The government has taken up a dredging master plan to bring navigability to the internal waterways across the country. Under it, around 10,000 kilometres of river routes will be made navigable through excavating 178 rivers.
The Bangladesh Inland Water Transport Authority [BIWTA] is expected to do the job. As per the plan, it had begun excavation of 12 important river routes, capital dredging in 53 river routes, navigability development of the river route from Mongla port to Pakshi via Chandpur, Mawa, Goalando, and restoration of old Brahmaputra, Dharla, Tulai and Punarbhaba rivers.
Also, excavation of 470km of river routes under the Bangladesh-India river protocol had already begun. It will be jointly financed by the two countries.
The government is planning to bring the dredging work of the inland waterways under a real-time monitoring network. The Ministry of Shipping is expected to initiate a web-based project for the purpose.
The government's move is to undertake multiple mega dredging schemes for tackling a declining trend in the navigability. The proposed monitoring of the activities of the dredgers is seen by many as a welcome move.
Due to the dynamic characteristics of the country's rivers, things like channel development, abandonment and course shifting are very common. Once the total length of the waterway was 24,000 kilometres (km), now it has come down to only 6,000km in monsoon and 3,600 km during lean period.
Lack of maintenance, reduction in upstream flow as well as human interventions are being blamed for such a decline in navigable waterways. The government had earlier taken a number of initiatives to carry out capital dredging, but most of the dredging works failed to bring tangible results.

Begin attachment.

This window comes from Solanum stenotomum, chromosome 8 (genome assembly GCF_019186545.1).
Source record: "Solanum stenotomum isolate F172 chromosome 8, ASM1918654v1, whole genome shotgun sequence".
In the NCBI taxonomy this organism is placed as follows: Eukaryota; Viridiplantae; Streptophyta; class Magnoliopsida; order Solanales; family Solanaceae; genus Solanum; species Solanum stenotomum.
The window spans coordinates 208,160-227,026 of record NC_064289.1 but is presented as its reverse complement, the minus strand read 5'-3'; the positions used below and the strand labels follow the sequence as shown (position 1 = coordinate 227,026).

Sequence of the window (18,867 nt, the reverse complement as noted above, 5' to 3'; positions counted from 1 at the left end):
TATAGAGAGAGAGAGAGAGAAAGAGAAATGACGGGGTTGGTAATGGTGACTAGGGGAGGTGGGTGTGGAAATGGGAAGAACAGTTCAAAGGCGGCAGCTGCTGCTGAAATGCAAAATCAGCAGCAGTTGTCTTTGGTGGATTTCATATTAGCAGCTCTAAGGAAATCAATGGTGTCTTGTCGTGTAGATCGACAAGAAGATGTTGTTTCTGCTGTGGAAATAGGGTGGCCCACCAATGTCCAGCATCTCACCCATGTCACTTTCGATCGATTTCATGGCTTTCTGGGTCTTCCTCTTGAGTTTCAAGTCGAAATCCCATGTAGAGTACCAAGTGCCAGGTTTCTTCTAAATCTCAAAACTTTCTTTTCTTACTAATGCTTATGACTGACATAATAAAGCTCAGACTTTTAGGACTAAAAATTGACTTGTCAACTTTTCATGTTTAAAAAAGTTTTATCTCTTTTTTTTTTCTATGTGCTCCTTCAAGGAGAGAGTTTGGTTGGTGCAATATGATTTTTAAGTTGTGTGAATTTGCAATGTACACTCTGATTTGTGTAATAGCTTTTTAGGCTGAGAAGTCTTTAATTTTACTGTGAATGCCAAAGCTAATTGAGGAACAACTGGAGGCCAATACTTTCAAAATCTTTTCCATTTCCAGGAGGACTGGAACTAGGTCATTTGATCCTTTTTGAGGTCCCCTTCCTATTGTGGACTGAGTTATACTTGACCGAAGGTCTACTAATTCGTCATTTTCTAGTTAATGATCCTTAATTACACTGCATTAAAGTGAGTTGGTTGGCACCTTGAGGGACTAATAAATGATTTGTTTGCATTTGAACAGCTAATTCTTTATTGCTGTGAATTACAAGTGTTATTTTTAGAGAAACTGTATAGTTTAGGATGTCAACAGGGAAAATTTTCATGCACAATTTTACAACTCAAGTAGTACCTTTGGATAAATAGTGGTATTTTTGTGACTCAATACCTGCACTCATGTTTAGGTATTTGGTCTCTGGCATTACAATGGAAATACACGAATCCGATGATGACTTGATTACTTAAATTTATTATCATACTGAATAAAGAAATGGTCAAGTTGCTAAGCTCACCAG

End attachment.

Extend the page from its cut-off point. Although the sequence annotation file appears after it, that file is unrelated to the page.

The quantity of capital and maintenance of dredging has been increasing rapidly as the demand for enhancing navigability is rising with passage of time. However, it is getting tough for the government and private agencies to closely monitor all dredging activities. Getting correct information in time is not always possible.
Once the real-time monitoring system is in place, it will be possible to monitor such activities through a web-based system. As per estimates, the cost of developing the software as well as warranty, maintenance and training has been estimated at Tk 5.8 million. The cost of installation and configuration of the software at each site will be around Tk 0.2 million.
The system is expected to provide real-time dredging information like dredger name, dredging length, velocity, riverbed type and water level. At the same time, it will enable visualisation of real-time dredging location on web-mapping service like Google Maps. It will also show cumulative dredging volume in table and graph. The users will be able to view information on the last three to five years of a particular waterway.
However, the software will help justify the cause of such constant shifting of navigation routes. Its application will run automatically and periodically with a 30-minute interval and upload dredging-related information to the central server from where the web-based application will extract information.
Negative side of the dredging is that it might affect a river's composition, diversity and resiliency in a variety of ways, according to environment analysts. After a river is dredged, its banks become prone to erosion. Eroded banks stimulate further build-up of silt, exacerbating rather than improving problems with navigation.
Currently, many public agencies and private companies have dredgers which are old and do not support any automated system to extract dredging information. For such dredgers, a data entry form is expected to be developed to capture detailed information relating to dredging activities.
It is thus expected that the web-based real-time monitoring would help increase transparency of dredging schemes alongside aiding better coordination and information sharing among ministries.